declaration of independence

Hancock: Richard Henry Lee, will you serve on the declaration committee?

Lee: Sorry Johnny👎🙅gotta respectfulLEE decline😜😂👌About to go home to refresh the missus👀😉😏💍💦Virginia born Virginia bound💪🌞🌾 certified FFV💯✊ HERE👀A👀LEE👀THERE👀A👀LEE👀 Too hot here in Philly for me🔥😓😫

Adams: Someone stop him

Franklin: No keep going 👏👀💯

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February 12th 1818: Chilean Declaration of Independence

On this day in 1818, Chile officially issued its Declaration of Independence from Spanish rule, following the initial declaration of September 1810. Desire for independence had been on the rise in Chile for a number of years, fueled by international independence movements, disaffection with the corrupt Spanish-appointed governor, and the political turmoil following Napoleon’s invasion of Spain and the capture of the Spanish king. Following Argentina’s declaration of independence in May 1810, the governor arrested patriots including the Chilean Bernardo de Vera Pintado, prompting outrage in Chile. Citizens demanded a say in their future, and 300 leading Chileans gathered for a meeting. Many of the attendees were Spaniards living in Chile, and disagreements over the question of independence divided the meeting. It was finally resolved that Chile, like Argentina, would establish an independent government, but remain nominally loyal to the exiled King Fernando VII. Count Mateo de Toro y Zambrano was named President, and the new junta set about establishing a national Congress and military. However, royalists vociferously opposed the declaration - which put Chile resolutely on the path to total independence - and the next decade saw bloody warfare between those who advocated full independence, and those who wanted to remain within the Spanish Empire. In 1814, Spanish troops reconquered Chile, but the oppressive rule of Spanish loyalists reinvigorated the independence movement. The tide turned in favour of the patriots, who retook Chile in 1818, when they defeated the last large Spanish force in the Battle of Maipú, and issued a formal declaration of independence on February 12th. The wars came to a close with the expulsion of royalists in 1821, and the surrender of the last Spanish troops in 1826. Chilean independence was therefore secured, though not formally recognised by Spain until 1844.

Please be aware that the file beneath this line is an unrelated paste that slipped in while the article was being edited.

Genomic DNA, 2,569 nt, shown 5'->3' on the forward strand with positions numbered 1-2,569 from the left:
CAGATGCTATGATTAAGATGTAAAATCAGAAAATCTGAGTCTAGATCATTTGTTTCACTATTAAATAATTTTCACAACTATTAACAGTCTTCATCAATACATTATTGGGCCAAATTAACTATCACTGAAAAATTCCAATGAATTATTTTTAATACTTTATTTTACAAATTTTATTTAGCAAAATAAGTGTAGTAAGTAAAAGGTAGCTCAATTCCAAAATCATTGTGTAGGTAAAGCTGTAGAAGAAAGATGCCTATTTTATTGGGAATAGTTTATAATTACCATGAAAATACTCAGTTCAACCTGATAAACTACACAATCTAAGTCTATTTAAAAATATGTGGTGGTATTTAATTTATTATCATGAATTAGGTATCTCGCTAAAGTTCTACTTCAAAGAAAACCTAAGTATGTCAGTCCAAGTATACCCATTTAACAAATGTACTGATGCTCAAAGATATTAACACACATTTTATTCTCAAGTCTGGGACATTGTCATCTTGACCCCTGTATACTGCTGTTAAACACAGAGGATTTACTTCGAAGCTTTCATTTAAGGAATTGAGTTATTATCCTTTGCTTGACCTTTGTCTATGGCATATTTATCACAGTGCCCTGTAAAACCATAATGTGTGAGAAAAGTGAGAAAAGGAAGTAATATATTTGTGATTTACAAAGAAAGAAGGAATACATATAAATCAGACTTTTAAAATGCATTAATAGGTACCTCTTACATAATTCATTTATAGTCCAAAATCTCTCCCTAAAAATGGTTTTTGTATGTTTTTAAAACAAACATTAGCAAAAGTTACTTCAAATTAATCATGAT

We’re #thankful to be the home of the Declaration of Independence, the Constitution, and the Bill Of Rights. 

And we are thankful that 363 days a year (we’re closed Thanksgiving Day and Christmas Day), visitors can come to the National Archives Building in Washington, DC, and see these founding documents on display.

Happy Thanksgiving, everyone! 

Photo: Naturalization ceremony in the Rotunda, September 2015. Photo by staff photographer Jeffrey Reed.

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December 6th 1917: Finnish independence

On this day in 1917, Finland formally declared its independence from Russia. Located in-between Sweden and Russia, Finland had long been the object of these two major powers’ imperial machinations. In 1809, Sweden ceded Finland to Russia, with Finland’s nominally automonous government now subject to final approval by the tsar. The first years of Russian rule were relatively peaceful, with the Finns accepting Russian initiatives such as the relocation of the capital to Helsinki. However, there was evidence of an incipient Finnish nationalism, though this did not reach the mainstream until Finland was dragged into the Crimean War on Russia’s side. The Finnish government became increasingly assertive, issuing its own currency and introducing universal suffrage, making Finland the first European country to grant full political rights to women. Popular grumblings against Russian rule found a convenient outlet when Russia was rocked by communist revolution in October 1917. Seizing on the tumult in Russia, and inspired by the Bolsheviks’ professed support for self-determination, Finland formally declared independence on December 6th, 1917. The new Bolshevik government of Vladimir Lenin soon recognised the nation’s independence, though the path to autonomy was not entirely peaceful, as a year later Finland descended into a bloody civil war. The war was fought between the working class Reds, who desired a socialist revolution like Russia’s, and the conservative, nationalist Whites. Aided by Germany, the Whites were victorious, and swiftly established a monarchy led by a German prince. However, Germany’s defeat in the First World War led Finland to embrace a republican system of government. This anniversary, celebrated in Finland as Independence Day, marks a pivotal moment in Finnish history, beginning the process towards the free and independent Finland of today.

“The century-old desire for freedom awaits fulfilment now; Finland’s people step forward as a free nation among the other nations in the world”
- Finnish Declaration of Independence